TPP Basics: Investment Chapter/ISDS (Workshop by Sanya Reid Smith)

In this article, we address the investment chapter and the Investor-to-State Dispute Settlement (ISDS). The investment chapter can be seen as a bill of rights for investors, and can affect regulations at all levels of government. It overrides other chapters such as those on environment and labour, and is very enforceable given that there are economic sanctions and legal recourse for non-compliance. It is also noted that many other countries are withdrawing from similar investment treaties that have the ISDS. Why is Malaysia entering into one?

This series is brought to you by based on a recent NGO briefing on the Trans-Pacific Partnership (TPP) in Malaysia by Ms Sanya Reid Smith, an expert on Trade and Investment Rules. She has been monitoring the Trans-Pacific Partnership Agreement (TPPA) since 2011, and is also the resource expert for Bantah TPPA Malaysia. The entire talk is uploaded on YouTube in a seven part series and can be accessed here; this article is drawn mainly from Part 1, Part 2 and Part 3 of the talk. The index of the series is attached at the end of the article.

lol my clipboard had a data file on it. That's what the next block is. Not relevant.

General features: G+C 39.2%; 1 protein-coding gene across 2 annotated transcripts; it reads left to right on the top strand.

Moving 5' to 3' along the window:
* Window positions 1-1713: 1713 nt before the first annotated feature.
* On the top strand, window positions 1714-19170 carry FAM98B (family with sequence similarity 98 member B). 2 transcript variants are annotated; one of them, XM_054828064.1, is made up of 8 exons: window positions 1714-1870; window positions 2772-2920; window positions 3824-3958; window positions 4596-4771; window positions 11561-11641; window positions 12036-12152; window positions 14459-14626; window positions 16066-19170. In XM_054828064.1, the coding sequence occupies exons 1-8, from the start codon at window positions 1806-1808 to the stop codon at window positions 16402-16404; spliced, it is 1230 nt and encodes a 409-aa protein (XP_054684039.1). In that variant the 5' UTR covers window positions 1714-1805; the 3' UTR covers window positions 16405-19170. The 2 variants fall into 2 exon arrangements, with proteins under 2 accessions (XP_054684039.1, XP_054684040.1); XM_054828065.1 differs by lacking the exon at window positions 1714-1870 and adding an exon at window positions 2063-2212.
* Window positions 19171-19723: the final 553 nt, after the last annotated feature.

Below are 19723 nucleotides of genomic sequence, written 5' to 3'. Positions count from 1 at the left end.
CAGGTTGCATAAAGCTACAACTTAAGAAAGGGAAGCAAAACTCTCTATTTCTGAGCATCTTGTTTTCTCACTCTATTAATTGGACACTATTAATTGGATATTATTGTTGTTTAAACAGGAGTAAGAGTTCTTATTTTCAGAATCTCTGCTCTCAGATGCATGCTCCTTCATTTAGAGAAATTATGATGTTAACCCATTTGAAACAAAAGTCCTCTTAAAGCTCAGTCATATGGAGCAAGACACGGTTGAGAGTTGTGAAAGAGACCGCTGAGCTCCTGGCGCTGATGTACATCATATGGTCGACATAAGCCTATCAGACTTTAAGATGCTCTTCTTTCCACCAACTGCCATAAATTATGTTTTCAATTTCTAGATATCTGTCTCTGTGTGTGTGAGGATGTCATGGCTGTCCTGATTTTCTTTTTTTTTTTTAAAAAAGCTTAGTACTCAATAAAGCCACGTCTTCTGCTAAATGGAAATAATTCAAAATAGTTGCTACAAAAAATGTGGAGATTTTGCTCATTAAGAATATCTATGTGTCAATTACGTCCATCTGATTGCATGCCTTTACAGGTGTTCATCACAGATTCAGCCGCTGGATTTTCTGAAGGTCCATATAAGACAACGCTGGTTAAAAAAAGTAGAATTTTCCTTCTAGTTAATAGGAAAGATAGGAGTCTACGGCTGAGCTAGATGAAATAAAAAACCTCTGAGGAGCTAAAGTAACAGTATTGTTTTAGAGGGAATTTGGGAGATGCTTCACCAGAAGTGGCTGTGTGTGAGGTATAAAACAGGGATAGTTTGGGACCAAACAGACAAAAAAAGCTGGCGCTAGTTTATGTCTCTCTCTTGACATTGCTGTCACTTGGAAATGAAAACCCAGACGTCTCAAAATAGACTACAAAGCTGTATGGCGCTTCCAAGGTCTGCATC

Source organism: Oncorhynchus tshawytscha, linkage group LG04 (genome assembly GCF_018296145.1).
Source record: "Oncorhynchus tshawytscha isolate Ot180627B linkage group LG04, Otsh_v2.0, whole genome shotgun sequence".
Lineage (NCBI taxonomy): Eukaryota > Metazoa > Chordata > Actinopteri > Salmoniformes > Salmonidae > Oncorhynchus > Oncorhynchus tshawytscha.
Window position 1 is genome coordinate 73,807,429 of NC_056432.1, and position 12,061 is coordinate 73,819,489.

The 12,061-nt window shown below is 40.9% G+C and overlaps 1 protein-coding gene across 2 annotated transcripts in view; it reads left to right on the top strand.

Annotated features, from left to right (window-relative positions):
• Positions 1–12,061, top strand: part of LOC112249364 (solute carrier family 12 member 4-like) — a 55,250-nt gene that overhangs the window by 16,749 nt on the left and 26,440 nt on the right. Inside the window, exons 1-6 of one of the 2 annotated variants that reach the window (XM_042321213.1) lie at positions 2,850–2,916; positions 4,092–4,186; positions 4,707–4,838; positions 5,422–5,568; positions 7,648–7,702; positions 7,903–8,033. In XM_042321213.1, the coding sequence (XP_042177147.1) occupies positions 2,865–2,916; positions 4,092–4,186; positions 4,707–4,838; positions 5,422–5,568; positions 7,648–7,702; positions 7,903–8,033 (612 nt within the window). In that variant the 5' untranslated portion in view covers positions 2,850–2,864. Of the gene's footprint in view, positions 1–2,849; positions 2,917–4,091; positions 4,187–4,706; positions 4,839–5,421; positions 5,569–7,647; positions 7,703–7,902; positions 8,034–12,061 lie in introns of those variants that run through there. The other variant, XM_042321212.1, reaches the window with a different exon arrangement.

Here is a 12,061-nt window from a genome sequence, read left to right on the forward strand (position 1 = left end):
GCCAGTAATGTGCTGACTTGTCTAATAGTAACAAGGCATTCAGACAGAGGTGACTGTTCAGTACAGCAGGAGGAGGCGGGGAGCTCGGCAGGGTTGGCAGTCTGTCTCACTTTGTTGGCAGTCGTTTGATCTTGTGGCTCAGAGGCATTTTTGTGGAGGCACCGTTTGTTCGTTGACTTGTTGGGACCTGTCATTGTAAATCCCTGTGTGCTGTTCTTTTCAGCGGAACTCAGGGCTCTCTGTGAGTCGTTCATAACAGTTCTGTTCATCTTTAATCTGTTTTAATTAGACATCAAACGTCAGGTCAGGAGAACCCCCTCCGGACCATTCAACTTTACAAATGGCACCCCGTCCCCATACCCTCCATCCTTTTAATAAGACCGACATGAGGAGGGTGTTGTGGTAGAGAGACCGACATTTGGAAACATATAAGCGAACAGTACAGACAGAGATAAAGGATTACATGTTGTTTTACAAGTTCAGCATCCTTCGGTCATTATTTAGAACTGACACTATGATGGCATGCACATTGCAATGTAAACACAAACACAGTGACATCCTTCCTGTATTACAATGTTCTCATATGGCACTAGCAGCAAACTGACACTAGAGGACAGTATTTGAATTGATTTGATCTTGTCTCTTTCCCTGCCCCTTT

A bill of rights for investors

So then we come to the infamous investment chapter, where the ISDS, or Investor-to-State Dispute Settlement is. The investment chapter is about protecting the rights of investors in Malaysia. It’s a bill of rights for the investors. Not human rights. Investors’ rights.

What gets protected by this chapter? This chapter is strictly binding across all levels of government. The local government must comply. And all the negeri governments, and the federal government. What is protected in this investment chapter? The things you would think – like a factory, foreign direct investment. But also their patents, their copyrights, their shares, stocks, bonds, futures, options, licenses, permits, contracts, future profits, expected profits… these are all protected investments by the chapter.

Governments cannot make laws that affect private investments